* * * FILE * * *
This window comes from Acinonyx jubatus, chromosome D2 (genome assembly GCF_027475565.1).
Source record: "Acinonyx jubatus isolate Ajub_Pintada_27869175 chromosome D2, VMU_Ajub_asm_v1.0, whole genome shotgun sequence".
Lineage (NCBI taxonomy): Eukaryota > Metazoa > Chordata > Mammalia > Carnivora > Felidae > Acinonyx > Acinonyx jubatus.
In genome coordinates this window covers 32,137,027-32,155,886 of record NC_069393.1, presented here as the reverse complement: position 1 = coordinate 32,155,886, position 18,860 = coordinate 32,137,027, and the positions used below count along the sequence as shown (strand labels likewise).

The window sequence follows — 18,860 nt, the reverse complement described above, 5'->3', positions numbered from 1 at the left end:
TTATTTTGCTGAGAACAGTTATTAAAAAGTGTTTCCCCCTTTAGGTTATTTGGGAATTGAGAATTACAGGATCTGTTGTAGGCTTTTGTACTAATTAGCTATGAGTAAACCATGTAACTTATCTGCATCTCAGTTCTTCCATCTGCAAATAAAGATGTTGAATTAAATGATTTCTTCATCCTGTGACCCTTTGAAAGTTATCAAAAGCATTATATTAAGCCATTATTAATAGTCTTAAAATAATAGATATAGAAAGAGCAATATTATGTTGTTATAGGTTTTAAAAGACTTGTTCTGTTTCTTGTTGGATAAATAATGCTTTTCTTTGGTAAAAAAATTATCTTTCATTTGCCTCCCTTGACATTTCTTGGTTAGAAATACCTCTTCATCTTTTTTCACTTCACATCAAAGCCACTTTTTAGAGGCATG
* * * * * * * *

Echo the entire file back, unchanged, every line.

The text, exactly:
This window comes from Acinonyx jubatus, chromosome D2 (genome assembly GCF_027475565.1).
Source record: "Acinonyx jubatus isolate Ajub_Pintada_27869175 chromosome D2, VMU_Ajub_asm_v1.0, whole genome shotgun sequence".
Lineage (NCBI taxonomy): Eukaryota > Metazoa > Chordata > Mammalia > Carnivora > Felidae > Acinonyx > Acinonyx jubatus.
In genome coordinates this window covers 32,137,027-32,155,886 of record NC_069393.1, presented here as the reverse complement: position 1 = coordinate 32,155,886, position 18,860 = coordinate 32,137,027, and the positions used below count along the sequence as shown (strand labels likewise).

The window sequence follows — 18,860 nt, the reverse complement described above, 5'->3', positions numbered from 1 at the left end:
TTATTTTGCTGAGAACAGTTATTAAAAAGTGTTTCCCCCTTTAGGTTATTTGGGAATTGAGAATTACAGGATCTGTTGTAGGCTTTTGTACTAATTAGCTATGAGTAAACCATGTAACTTATCTGCATCTCAGTTCTTCCATCTGCAAATAAAGATGTTGAATTAAATGATTTCTTCATCCTGTGACCCTTTGAAAGTTATCAAAAGCATTATATTAAGCCATTATTAATAGTCTTAAAATAATAGATATAGAAAGAGCAATATTATGTTGTTATAGGTTTTAAAAGACTTGTTCTGTTTCTTGTTGGATAAATAATGCTTTTCTTTGGTAAAAAAATTATCTTTCATTTGCCTCCCTTGACATTTCTTGGTTAGAAATACCTCTTCATCTTTTTTCACTTCACATCAAAGCCACTTTTTAGAGGCATG